A federal district court on Feb. 19 ruled in the plaintiffs’ favor on multi-district litigation comprising more than 200 shippers who allege that BNSF, CSX, Norfolk Southern and Union Pacific have conspired to engage in fuel surcharge price-fixing since 2003.
U.S. District Court for the District of Columbia Judge Paul L. Friedman denied the railroads’ motion in In re Rail Freight Fuel Surcharge Antitrust Litigation (Case No. 07-0489). They sought to “exclude [pursuant to 49 U.S.C. § 10706] evidence of any discussion or agreement between or among rail carriers that concerned interline movements (and any rate or other action resulting from such discussion or agreement), and to enforce the statutory bar on inferring a conspiracy from specified evidence.”
In his opinion, Judge Friedman stated: “Applying the statute in the way they suggest would extend its protection to discussions or agreements involving competing traffic of the rail carriers. This interpretation is inconsistent with Congress’s stated purpose to protect limited categories of discussions and agreements that concern interline movements.”
Sathya Gosselin, a Hausfeld LLP lawyer representing shippers, said the ruling “is an important victory for the railroad shipper community, which is now one step closer to trial in this longstanding price-fixing case.”
Railway Age Capitol Hill Contributing Editor Frank N. Wilner provides background and analysis:
“The decision affects shippers who have filed antitrust actions against railroads alleging a conspiracy to set fuel surcharges. It is a single stop along a lengthy litigation trip that involves numerous shippers in cases before two separate judges. Oxbow Chemicals is pursuing one action and numerous other shippers are alleging the same antitrust violations before another judge in what is known as ‘multi-district litigation.’ The other shippers originally were part of a class-action proceeding in which Oxbow was not involved. After an appellate court [on Aug. 16, 2019] declined to allow the class-action to be certified, those shippers remain individual plaintiffs. These cases allege that the railroads conspired in violation of the antitrust laws to established fuel surcharges collectively.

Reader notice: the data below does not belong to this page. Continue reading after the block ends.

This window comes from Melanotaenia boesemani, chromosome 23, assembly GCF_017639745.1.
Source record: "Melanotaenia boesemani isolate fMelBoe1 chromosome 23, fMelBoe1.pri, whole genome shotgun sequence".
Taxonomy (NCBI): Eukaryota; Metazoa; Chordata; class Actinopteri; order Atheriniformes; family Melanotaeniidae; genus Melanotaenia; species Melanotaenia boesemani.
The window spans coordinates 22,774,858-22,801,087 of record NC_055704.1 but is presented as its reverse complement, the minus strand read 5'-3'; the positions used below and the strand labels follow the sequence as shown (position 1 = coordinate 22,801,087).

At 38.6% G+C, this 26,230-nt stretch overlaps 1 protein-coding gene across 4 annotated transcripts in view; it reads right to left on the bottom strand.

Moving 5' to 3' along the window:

“Fans of Charles Dickens and his Bleak House novel are familiar with the never-ending litigation of Jarndyce v. Jarndyce. In many respects, these fuel surcharge cases resemble Jarndyce v. Jarndyce. At present, there is no end in sight to this litigation. At the current pace of the litigation, whether any of the cases go to trial or are settled out of court remains well into the future. The Oxbow and other cases involve traffic not subject to STB oversight.
“There was a separate STB [Surface Transportation Board] rulemaking under way on this issue for traffic subject to regulatory oversight. However, the rulemaking was discontinued [Aug. 29, 2019] owing to the STB members unable, at the time, to reach a decision on what is an appropriate ‘safe-harbor’ by which railroads can collect fuel surcharges. It is long-established regulatory precedent that surcharges and other accessorial charges cannot be a profit center. This is the genesis of these lawsuits and the STB rulemaking—allegations that railroads were ‘double-dipping’ and collecting more than the actual increase in their fuel costs. In fact, separate litigation was initiated by other shippers to force the STB to try again and reach a decision on the ‘safe-harbor.’ Until the STB rules, if it ever does, shippers moving freight under tariffs—as opposed to confidential contracts—may well be paying in excess of the railroads’ actual additional fuel costs. Their only other recourse is Congress.”